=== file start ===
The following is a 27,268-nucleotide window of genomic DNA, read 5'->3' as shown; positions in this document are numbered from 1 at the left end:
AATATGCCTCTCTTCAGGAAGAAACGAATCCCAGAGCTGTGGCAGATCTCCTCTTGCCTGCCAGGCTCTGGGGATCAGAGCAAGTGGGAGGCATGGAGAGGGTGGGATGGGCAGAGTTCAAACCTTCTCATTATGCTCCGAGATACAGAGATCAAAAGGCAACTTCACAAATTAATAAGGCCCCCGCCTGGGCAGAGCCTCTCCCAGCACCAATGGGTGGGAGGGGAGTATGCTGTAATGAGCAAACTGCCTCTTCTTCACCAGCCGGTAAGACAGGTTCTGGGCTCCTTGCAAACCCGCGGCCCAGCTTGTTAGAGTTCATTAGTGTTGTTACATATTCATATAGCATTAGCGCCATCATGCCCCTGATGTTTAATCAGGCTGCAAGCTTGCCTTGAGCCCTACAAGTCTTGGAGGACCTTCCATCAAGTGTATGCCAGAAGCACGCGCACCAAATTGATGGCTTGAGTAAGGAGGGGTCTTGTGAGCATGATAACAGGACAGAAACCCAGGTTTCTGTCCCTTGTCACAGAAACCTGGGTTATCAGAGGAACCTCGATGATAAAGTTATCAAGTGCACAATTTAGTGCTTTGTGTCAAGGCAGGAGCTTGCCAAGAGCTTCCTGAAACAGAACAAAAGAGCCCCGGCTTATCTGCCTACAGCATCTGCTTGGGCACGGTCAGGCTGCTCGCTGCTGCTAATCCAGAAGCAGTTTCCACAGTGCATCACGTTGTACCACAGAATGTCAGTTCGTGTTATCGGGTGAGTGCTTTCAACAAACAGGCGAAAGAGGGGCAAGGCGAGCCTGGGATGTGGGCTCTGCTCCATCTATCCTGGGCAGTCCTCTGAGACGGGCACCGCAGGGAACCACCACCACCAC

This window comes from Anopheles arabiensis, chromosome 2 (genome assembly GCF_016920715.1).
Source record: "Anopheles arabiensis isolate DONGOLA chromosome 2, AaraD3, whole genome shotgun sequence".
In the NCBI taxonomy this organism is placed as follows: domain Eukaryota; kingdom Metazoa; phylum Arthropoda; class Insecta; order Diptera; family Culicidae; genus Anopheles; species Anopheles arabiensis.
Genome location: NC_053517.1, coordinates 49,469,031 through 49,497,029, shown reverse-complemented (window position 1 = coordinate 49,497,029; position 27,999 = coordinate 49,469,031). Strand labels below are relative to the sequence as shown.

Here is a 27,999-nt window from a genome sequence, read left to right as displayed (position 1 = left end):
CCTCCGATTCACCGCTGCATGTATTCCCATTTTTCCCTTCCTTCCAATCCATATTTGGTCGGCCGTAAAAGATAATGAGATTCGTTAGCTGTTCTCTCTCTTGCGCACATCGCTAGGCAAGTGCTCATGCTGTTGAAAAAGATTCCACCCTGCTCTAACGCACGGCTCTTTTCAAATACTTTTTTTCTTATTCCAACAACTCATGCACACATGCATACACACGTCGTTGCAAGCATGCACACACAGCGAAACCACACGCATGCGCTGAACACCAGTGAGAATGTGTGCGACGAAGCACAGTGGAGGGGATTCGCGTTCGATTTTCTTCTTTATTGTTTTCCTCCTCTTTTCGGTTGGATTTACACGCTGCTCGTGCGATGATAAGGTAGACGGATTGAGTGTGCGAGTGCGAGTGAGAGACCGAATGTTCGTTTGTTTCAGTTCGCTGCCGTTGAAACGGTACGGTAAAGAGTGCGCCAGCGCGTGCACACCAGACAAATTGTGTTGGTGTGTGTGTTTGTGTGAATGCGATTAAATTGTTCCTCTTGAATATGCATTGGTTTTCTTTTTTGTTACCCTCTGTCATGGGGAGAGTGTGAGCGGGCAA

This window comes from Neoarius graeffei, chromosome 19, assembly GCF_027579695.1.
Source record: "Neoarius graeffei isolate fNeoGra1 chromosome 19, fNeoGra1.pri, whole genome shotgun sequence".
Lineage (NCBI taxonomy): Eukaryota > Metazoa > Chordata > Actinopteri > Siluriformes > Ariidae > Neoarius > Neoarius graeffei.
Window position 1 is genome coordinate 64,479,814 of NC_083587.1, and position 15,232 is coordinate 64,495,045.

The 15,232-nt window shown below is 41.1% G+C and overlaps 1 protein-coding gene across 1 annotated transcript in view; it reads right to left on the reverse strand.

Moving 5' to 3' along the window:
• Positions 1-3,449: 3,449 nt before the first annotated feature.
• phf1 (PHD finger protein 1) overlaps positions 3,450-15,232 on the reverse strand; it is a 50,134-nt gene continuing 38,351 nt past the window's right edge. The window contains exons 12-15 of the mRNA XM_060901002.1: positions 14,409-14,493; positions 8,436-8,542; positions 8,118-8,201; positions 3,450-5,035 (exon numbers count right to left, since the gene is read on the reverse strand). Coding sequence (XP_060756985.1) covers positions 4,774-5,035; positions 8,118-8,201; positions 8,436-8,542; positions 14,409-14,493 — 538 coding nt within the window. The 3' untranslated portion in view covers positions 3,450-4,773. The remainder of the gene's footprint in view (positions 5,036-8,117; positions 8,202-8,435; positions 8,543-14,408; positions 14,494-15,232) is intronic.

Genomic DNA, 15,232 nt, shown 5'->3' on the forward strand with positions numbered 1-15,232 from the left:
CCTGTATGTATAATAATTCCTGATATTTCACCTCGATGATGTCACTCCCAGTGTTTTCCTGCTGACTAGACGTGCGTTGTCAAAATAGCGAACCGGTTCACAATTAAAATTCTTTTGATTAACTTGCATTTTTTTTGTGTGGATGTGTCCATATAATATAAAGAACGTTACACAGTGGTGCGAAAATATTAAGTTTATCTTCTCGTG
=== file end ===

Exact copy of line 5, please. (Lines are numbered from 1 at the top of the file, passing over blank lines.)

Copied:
In the NCBI taxonomy this organism is placed as follows: domain Eukaryota; kingdom Metazoa; phylum Arthropoda; class Insecta; order Diptera; family Culicidae; genus Anopheles; species Anopheles arabiensis.